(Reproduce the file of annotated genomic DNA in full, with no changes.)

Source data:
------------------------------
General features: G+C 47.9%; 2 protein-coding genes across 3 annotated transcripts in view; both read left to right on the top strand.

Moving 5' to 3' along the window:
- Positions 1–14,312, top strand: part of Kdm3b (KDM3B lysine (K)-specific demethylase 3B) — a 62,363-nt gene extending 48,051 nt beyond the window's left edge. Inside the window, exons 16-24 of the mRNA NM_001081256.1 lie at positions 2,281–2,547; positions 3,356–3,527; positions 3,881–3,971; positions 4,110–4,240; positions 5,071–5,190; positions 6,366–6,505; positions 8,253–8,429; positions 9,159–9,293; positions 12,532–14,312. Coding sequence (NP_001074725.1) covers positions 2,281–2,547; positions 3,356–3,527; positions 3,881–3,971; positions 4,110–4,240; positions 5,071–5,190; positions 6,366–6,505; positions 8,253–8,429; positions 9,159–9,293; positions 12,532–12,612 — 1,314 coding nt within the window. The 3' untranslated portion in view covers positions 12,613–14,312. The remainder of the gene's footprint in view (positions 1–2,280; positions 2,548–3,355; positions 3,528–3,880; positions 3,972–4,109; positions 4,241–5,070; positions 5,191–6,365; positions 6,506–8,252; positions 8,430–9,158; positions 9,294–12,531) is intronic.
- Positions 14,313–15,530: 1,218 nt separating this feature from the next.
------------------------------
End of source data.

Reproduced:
General features: G+C 47.9%; 2 protein-coding genes across 3 annotated transcripts in view; both read left to right on the top strand.

Moving 5' to 3' along the window:
- Positions 1–14,312, top strand: part of Kdm3b (KDM3B lysine (K)-specific demethylase 3B) — a 62,363-nt gene extending 48,051 nt beyond the window's left edge. Inside the window, exons 16-24 of the mRNA NM_001081256.1 lie at positions 2,281–2,547; positions 3,356–3,527; positions 3,881–3,971; positions 4,110–4,240; positions 5,071–5,190; positions 6,366–6,505; positions 8,253–8,429; positions 9,159–9,293; positions 12,532–14,312. Coding sequence (NP_001074725.1) covers positions 2,281–2,547; positions 3,356–3,527; positions 3,881–3,971; positions 4,110–4,240; positions 5,071–5,190; positions 6,366–6,505; positions 8,253–8,429; positions 9,159–9,293; positions 12,532–12,612 — 1,314 coding nt within the window. The 3' untranslated portion in view covers positions 12,613–14,312. The remainder of the gene's footprint in view (positions 1–2,280; positions 2,548–3,355; positions 3,528–3,880; positions 3,972–4,109; positions 4,241–5,070; positions 5,191–6,365; positions 6,506–8,252; positions 8,430–9,158; positions 9,294–12,531) is intronic.
- Positions 14,313–15,530: 1,218 nt separating this feature from the next.